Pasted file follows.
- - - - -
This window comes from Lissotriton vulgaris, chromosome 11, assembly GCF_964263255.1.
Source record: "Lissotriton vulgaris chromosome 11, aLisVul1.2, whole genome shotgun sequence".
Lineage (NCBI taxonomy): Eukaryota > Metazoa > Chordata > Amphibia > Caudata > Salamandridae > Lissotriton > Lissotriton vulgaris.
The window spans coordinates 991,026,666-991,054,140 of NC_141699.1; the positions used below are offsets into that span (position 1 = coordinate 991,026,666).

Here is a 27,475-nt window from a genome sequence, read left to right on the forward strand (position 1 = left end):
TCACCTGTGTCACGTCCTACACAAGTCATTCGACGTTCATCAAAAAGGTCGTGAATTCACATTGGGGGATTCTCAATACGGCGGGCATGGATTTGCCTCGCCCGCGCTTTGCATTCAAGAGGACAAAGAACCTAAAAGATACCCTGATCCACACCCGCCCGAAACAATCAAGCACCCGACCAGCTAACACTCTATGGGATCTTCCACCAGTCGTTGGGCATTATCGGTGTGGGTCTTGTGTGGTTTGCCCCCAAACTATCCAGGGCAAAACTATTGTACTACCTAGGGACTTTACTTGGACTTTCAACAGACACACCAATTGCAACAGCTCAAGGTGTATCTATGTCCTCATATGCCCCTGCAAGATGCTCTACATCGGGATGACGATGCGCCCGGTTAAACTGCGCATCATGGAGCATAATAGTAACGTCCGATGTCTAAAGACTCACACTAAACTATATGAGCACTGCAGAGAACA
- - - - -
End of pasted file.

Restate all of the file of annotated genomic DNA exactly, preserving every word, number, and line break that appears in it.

This window comes from Lissotriton vulgaris, chromosome 11, assembly GCF_964263255.1.
Source record: "Lissotriton vulgaris chromosome 11, aLisVul1.2, whole genome shotgun sequence".
Lineage (NCBI taxonomy): Eukaryota > Metazoa > Chordata > Amphibia > Caudata > Salamandridae > Lissotriton > Lissotriton vulgaris.
The window spans coordinates 991,026,666-991,054,140 of NC_141699.1; the positions used below are offsets into that span (position 1 = coordinate 991,026,666).

Here is a 27,475-nt window from a genome sequence, read left to right on the forward strand (position 1 = left end):
TCACCTGTGTCACGTCCTACACAAGTCATTCGACGTTCATCAAAAAGGTCGTGAATTCACATTGGGGGATTCTCAATACGGCGGGCATGGATTTGCCTCGCCCGCGCTTTGCATTCAAGAGGACAAAGAACCTAAAAGATACCCTGATCCACACCCGCCCGAAACAATCAAGCACCCGACCAGCTAACACTCTATGGGATCTTCCACCAGTCGTTGGGCATTATCGGTGTGGGTCTTGTGTGGTTTGCCCCCAAACTATCCAGGGCAAAACTATTGTACTACCTAGGGACTTTACTTGGACTTTCAACAGACACACCAATTGCAACAGCTCAAGGTGTATCTATGTCCTCATATGCCCCTGCAAGATGCTCTACATCGGGATGACGATGCGCCCGGTTAAACTGCGCATCATGGAGCATAATAGTAACGTCCGATGTCTAAAGACTCACACTAAACTATATGAGCACTGCAGAGAACA